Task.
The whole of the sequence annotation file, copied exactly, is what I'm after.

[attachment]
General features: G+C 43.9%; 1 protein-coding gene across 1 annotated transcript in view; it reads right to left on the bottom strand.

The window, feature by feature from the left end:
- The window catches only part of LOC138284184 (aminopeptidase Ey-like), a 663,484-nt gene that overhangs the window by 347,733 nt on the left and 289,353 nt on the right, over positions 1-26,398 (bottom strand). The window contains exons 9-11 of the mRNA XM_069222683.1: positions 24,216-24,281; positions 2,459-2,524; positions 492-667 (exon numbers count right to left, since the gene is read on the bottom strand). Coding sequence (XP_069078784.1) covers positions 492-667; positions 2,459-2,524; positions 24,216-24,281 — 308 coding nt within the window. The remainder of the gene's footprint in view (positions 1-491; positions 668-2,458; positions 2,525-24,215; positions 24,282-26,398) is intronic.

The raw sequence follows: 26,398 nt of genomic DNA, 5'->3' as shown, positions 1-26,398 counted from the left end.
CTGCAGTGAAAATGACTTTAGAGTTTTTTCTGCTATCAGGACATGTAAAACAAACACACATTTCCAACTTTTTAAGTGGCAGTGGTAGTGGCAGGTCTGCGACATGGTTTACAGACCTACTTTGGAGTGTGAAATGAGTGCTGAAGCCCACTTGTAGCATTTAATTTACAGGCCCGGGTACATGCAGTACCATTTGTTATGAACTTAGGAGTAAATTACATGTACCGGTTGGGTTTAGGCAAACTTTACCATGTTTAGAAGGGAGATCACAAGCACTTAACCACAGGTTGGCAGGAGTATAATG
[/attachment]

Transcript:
General features: G+C 43.9%; 1 protein-coding gene across 1 annotated transcript in view; it reads right to left on the bottom strand.

The window, feature by feature from the left end:
- The window catches only part of LOC138284184 (aminopeptidase Ey-like), a 663,484-nt gene that overhangs the window by 347,733 nt on the left and 289,353 nt on the right, over positions 1-26,398 (bottom strand). The window contains exons 9-11 of the mRNA XM_069222683.1: positions 24,216-24,281; positions 2,459-2,524; positions 492-667 (exon numbers count right to left, since the gene is read on the bottom strand). Coding sequence (XP_069078784.1) covers positions 492-667; positions 2,459-2,524; positions 24,216-24,281 — 308 coding nt within the window. The remainder of the gene's footprint in view (positions 1-491; positions 668-2,458; positions 2,525-24,215; positions 24,282-26,398) is intronic.

The raw sequence follows: 26,398 nt of genomic DNA, 5'->3' as shown, positions 1-26,398 counted from the left end.
CTGCAGTGAAAATGACTTTAGAGTTTTTTCTGCTATCAGGACATGTAAAACAAACACACATTTCCAACTTTTTAAGTGGCAGTGGTAGTGGCAGGTCTGCGACATGGTTTACAGACCTACTTTGGAGTGTGAAATGAGTGCTGAAGCCCACTTGTAGCATTTAATTTACAGGCCCGGGTACATGCAGTACCATTTGTTATGAACTTAGGAGTAAATTACATGTACCGGTTGGGTTTAGGCAAACTTTACCATGTTTAGAAGGGAGATCACAAGCACTTAACCACAGGTTGGCAGGAGTATAATG